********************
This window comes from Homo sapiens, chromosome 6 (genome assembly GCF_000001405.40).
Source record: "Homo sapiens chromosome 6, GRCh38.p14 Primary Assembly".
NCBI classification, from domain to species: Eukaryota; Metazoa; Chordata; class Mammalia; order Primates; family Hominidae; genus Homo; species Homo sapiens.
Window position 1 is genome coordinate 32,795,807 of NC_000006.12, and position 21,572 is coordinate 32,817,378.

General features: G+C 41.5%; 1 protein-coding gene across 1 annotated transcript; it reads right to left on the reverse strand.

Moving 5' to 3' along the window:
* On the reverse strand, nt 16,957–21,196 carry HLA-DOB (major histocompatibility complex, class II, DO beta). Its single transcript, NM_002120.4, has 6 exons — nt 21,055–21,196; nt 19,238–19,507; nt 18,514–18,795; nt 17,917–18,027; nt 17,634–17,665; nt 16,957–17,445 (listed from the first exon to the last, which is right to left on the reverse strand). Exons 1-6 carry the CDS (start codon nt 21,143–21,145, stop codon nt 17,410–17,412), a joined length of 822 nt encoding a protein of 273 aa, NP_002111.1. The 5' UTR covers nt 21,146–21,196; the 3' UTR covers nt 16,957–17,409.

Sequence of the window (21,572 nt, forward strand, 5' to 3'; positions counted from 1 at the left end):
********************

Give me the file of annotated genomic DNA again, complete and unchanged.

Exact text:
This window comes from Homo sapiens, chromosome 6 (genome assembly GCF_000001405.40).
Source record: "Homo sapiens chromosome 6, GRCh38.p14 Primary Assembly".
NCBI classification, from domain to species: Eukaryota; Metazoa; Chordata; class Mammalia; order Primates; family Hominidae; genus Homo; species Homo sapiens.
Window position 1 is genome coordinate 32,795,807 of NC_000006.12, and position 21,572 is coordinate 32,817,378.

General features: G+C 41.5%; 1 protein-coding gene across 1 annotated transcript; it reads right to left on the reverse strand.

Moving 5' to 3' along the window:
* On the reverse strand, nt 16,957–21,196 carry HLA-DOB (major histocompatibility complex, class II, DO beta). Its single transcript, NM_002120.4, has 6 exons — nt 21,055–21,196; nt 19,238–19,507; nt 18,514–18,795; nt 17,917–18,027; nt 17,634–17,665; nt 16,957–17,445 (listed from the first exon to the last, which is right to left on the reverse strand). Exons 1-6 carry the CDS (start codon nt 21,143–21,145, stop codon nt 17,410–17,412), a joined length of 822 nt encoding a protein of 273 aa, NP_002111.1. The 5' UTR covers nt 21,146–21,196; the 3' UTR covers nt 16,957–17,409.

Sequence of the window (21,572 nt, forward strand, 5' to 3'; positions counted from 1 at the left end):